Is Your Mattress Making Your Back Pain Worse?
While finding the best mattress for lower back pain—or any type of back pain—won't cure a herniated disc or chronic back pain, a pressure-relieving mattress can help you rest more comfortably by providing full-body support.
A good mattress for back pain should help you maintain proper posture and spinal alignment while you sleep. As you lay in bed, watch how your shoulders and hips sink into the mattress. If your mattress is too soft, you'll notice your hips sinking lower into the mattress and causing your spine to become misaligned.
While memory foam is a common culprit for exacerbating back pain, innerspring, foam, and hybrids are not immune from sagging and developing uncomfortable potholes.
A worn-out, sagging mattress of any type can have a negative impact on your physical health, especially your back. If your hips and shoulders sink too far into the mattress, your spine will curve out of alignment, causing strain on your muscles and ligaments.
A pressure-relieving mattress offers the best of both worlds: comfort and support. The ideal mattress conforms supportively to the curves in your body, sinking slightly but not enough to throw the spine out of alignment.
Nolah's AirFoam™ technology is the product of years of research and development. The material has the unique ability to cushion and comfort the body's essential pressure points while providing able support to maintain spinal alignment.
How Do I Know If My Mattress is Causing My Back Pain?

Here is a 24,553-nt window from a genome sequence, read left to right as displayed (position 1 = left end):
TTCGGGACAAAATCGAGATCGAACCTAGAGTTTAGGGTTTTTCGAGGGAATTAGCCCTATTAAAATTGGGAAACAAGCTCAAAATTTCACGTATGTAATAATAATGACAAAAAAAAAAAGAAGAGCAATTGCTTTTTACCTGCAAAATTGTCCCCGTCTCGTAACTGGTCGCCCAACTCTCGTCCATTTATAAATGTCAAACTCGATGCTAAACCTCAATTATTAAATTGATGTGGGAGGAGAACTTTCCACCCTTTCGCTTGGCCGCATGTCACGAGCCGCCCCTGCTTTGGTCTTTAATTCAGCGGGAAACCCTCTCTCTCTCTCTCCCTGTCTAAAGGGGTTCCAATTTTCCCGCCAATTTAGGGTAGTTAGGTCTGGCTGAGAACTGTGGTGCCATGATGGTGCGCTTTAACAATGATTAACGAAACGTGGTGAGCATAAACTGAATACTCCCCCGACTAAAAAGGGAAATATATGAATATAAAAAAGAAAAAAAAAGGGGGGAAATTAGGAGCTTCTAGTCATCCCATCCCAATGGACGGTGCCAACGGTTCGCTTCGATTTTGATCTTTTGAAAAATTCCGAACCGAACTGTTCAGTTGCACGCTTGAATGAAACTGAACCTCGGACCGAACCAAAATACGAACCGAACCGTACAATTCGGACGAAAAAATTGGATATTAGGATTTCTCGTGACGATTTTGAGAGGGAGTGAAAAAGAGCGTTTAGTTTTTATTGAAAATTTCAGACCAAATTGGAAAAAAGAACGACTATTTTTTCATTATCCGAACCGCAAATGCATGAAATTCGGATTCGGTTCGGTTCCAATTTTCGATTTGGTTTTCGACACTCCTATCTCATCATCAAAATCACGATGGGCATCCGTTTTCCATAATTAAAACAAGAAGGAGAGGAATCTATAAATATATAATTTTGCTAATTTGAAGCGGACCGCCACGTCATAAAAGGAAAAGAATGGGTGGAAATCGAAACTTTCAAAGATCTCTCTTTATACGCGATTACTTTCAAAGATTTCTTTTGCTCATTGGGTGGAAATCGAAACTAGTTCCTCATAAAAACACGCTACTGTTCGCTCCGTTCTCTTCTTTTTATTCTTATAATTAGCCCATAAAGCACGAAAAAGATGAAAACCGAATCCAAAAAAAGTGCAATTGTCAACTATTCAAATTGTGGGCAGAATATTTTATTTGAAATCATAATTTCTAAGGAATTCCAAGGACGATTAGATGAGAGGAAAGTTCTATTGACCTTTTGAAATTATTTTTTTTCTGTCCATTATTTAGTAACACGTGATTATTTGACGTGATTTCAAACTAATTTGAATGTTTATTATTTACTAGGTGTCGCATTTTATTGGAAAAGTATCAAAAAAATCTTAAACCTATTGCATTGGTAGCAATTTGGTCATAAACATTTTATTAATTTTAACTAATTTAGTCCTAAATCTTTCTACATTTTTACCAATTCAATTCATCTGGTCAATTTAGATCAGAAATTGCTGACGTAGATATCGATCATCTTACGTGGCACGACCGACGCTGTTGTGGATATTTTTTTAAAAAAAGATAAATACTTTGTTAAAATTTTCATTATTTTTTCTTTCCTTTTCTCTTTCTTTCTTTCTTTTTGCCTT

Is your mattress to blame for your back pain? While chronic back pain may point to an underlying health issue, your mattress and sleeping posture can also contribute to lower back pain.
Back pain and poor sleep tend to go hand-in-hand, but your mattress should provide the comfort and support you need to rest comfortably through the night and wake up refreshed. If you find yourself experiencing any of the following symptoms, your mattress could be hurting more than helping:
- Difficulty falling asleep and/or finding a comfortable sleep position
- Night tumbles (tossing and turning)
- Waking up with numbness or stiffness
- Experiencing joint, back, or neck pain upon waking up
- Daytime fatigue
Personal Factors to Consider Before Buying a Mattress for a Bad Back
Before deciding on a mattress to help alleviate back pain, you need to consider your individual needs and preferences. As previously mentioned, back pain is unique to each individual, and the best mattress to reduce back pain varies from person to person.
While many people find that side sleeping helps relieve back pain, you should always listen to your body to find the best sleep position for you. Just make sure to consider your preferred sleep position when choosing a mattress, as some features suit certain sleeping positions better than others.
One of the best sleep positions for treating back pain is side sleeping with your head on a pillow and another pillow between your knees for added comfort. The pillow between your knees aids hip, pelvis, and spine alignment. Side sleeping has innumerable health benefits such as better airway circulation, spine alignment, help with digestion, and snoring and sleep apnea relief.
For those dealing with herniated discs, a curled-up fetal position could offer sleep comfort.